7/1/2022

Being African and Vietnamese According to a Former Miss Universe Contestant

Huỳnh Thị Cẩm Tiên is the only African-Vietnamese to compete in a Miss Universe Vietnam Contest. During the competition, some praised her dark skin and mixed appearance, but viewers and judges also told her that she didn’t represent Vietnam because of her mixed-race identity. Despite the racist criticisms about how her skin color cannot represent Vietnam, she remained self confident during the competition and in doing so, found a way to bring Cameroonian culture and Vietnamese cultures together. When Tiên was younger, she would get tone-deaf comments from her friends about her curly hair and melanin skin. While Tiên experienced racism, her mother wanted Tiên to feel confident in her natural features by accepting herself. Her mother taught Tiên to stop seeking validation from others and to live a life that would build and prioritize her happiness. Tiên is currently a fashion designer making clothes so that people who wear her clothes can feel confident about who they are.

7/1/2022

Being African and Vietnamese According to a Former Miss Universe Contestant

Huỳnh Thị Cẩm Tiên is the only African-Vietnamese to compete in a Miss Universe Vietnam Contest. During the competition, some praised her dark skin and mixed appearance, but viewers and judges also told her that she didn’t represent Vietnam because of her mixed-race identity. Despite the racist criticisms about how her skin color cannot represent Vietnam, she remained self confident during the competition and in doing so, found a way to bring Cameroonian culture and Vietnamese cultures together. When Tiên was younger, she would get tone-deaf comments from her friends about her curly hair and melanin skin. While Tiên experienced racism, her mother wanted Tiên to feel confident in her natural features by accepting herself. Her mother taught Tiên to stop seeking validation from others and to live a life that would build and prioritize her happiness. Tiên is currently a fashion designer making clothes so that people who wear her clothes can feel confident about who they are.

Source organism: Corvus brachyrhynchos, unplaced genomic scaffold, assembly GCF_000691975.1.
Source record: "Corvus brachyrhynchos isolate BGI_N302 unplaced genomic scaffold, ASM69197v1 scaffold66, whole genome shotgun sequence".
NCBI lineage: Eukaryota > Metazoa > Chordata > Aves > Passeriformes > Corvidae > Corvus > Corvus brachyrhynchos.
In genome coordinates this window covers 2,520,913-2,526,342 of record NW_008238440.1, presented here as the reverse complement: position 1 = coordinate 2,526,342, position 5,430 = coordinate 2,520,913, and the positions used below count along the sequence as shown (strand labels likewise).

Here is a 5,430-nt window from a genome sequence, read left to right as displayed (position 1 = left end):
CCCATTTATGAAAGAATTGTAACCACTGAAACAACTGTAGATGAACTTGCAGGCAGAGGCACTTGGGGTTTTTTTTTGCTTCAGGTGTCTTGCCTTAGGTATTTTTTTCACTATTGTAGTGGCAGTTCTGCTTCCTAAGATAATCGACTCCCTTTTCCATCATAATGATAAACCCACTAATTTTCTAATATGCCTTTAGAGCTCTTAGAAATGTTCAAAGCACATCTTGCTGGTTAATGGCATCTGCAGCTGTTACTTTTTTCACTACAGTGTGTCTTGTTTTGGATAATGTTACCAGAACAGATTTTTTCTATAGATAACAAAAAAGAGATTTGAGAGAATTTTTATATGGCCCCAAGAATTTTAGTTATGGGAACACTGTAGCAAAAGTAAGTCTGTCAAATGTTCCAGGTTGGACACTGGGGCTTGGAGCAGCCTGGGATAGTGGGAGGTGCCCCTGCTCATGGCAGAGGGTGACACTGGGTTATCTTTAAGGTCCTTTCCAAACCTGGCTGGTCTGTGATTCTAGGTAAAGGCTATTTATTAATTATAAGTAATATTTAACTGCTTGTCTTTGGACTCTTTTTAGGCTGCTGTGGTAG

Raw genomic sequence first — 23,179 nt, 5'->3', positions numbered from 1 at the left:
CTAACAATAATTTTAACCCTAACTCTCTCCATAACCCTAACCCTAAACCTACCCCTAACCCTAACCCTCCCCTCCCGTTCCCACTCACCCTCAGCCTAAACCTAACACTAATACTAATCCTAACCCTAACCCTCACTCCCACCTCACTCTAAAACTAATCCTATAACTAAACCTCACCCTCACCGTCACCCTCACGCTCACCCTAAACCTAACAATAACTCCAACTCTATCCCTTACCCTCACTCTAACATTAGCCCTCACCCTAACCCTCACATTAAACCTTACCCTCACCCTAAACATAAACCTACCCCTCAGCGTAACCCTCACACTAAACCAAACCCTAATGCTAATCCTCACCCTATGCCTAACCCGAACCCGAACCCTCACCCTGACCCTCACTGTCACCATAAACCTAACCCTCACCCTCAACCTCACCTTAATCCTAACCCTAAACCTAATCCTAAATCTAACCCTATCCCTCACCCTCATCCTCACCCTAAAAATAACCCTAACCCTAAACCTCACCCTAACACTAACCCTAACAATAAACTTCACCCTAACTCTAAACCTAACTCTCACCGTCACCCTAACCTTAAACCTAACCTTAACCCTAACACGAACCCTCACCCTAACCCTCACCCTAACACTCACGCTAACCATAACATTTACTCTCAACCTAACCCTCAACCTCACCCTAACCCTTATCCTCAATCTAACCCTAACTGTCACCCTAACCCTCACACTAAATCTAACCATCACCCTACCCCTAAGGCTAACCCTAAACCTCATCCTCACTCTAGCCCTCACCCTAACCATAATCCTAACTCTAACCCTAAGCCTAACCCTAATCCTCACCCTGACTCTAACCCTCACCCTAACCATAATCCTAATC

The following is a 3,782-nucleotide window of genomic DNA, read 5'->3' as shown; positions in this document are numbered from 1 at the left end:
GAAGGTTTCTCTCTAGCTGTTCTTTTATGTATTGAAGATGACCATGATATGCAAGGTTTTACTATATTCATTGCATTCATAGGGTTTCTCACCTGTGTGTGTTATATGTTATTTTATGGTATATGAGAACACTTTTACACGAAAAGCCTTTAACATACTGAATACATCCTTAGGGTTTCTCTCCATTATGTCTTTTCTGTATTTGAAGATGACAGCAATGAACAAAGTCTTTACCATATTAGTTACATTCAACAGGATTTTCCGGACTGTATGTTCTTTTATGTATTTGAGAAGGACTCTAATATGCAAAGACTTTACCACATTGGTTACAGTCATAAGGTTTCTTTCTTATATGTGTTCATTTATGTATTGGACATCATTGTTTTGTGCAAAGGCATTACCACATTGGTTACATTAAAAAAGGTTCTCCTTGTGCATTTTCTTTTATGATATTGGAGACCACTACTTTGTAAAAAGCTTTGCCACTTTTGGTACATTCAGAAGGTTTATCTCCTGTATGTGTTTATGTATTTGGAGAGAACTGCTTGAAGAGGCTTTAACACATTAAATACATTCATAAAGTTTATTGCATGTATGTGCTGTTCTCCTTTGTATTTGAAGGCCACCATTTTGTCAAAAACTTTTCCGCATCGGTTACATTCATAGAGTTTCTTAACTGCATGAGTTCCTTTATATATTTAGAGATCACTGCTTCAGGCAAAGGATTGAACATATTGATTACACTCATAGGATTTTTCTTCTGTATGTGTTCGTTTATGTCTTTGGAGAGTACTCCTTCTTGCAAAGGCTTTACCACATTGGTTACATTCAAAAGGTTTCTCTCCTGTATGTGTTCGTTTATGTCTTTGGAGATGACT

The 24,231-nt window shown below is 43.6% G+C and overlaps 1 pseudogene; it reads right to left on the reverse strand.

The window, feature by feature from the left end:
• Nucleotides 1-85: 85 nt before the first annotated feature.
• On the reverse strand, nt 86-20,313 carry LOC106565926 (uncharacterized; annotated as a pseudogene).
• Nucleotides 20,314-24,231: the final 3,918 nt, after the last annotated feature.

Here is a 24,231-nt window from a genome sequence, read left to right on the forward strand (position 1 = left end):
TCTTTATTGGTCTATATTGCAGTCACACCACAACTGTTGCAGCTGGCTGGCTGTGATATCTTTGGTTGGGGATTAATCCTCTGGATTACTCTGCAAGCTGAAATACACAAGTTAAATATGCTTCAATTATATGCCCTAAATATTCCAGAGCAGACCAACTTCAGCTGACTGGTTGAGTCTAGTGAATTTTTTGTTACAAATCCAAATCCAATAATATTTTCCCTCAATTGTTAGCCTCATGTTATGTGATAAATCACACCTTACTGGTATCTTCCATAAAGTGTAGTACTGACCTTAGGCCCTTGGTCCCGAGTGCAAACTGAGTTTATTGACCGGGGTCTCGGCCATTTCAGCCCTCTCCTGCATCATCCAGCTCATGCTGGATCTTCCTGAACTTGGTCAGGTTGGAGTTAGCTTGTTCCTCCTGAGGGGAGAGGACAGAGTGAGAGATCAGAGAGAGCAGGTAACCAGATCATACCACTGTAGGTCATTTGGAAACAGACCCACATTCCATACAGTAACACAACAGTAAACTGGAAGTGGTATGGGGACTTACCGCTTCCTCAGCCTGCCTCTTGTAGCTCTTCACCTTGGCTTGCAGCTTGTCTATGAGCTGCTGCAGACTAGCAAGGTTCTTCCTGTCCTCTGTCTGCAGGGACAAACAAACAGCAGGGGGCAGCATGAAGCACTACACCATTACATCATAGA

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Thai Group, The Barbarian, Inspired by Chicano Culture

Leng the Barbarian is not a gangster, he’s a big brother in a family–one where male members endure 13 seconds of violence to belong, and female members (depending on if they’re “sweet” or “strong”) must dance or drink alcohol. This initiation, Leng explains, is a challenge meant to attract like-minded people: strong, determined, perseverant. This family has house rules, including not doing cocaine and amphetamines, or anything that can “ruin their lives”. They take care of one another like a family does, sharing everything from money and food to jobs and opportunities. In 2017, Leng founded The Barbarian, a group that was aimed to be independent, creative, and loud. As a child growing up in the slums, he had experienced watching fatal overdoses on his way to school, and grew up to become a thief buying drugs. Deeply inspired by Chicano gang culture and style, and listening to Mexican rappers like Lil Rob and Mr Yosie, Leng was drawn to how gentle the culture was from how they dance to iron their clothes. Chicano, a chosen identity for Mexicans who immigrated to Los Angeles, was once a term of derision and then adopted as an expression of defiance towards white assimilation. Not only did Leng integrate Chicano gang style into The Barbarian aesthetic, he built an imported clothing business focused on Chicano streetwear. He wants people to raise children with an open mind, and learn about Chicano culture by wearing it. Leng believes it’s their recognizable style that has made The Barbarians a target for police today.

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Being African and Vietnamese According to a Former Miss Universe Contestant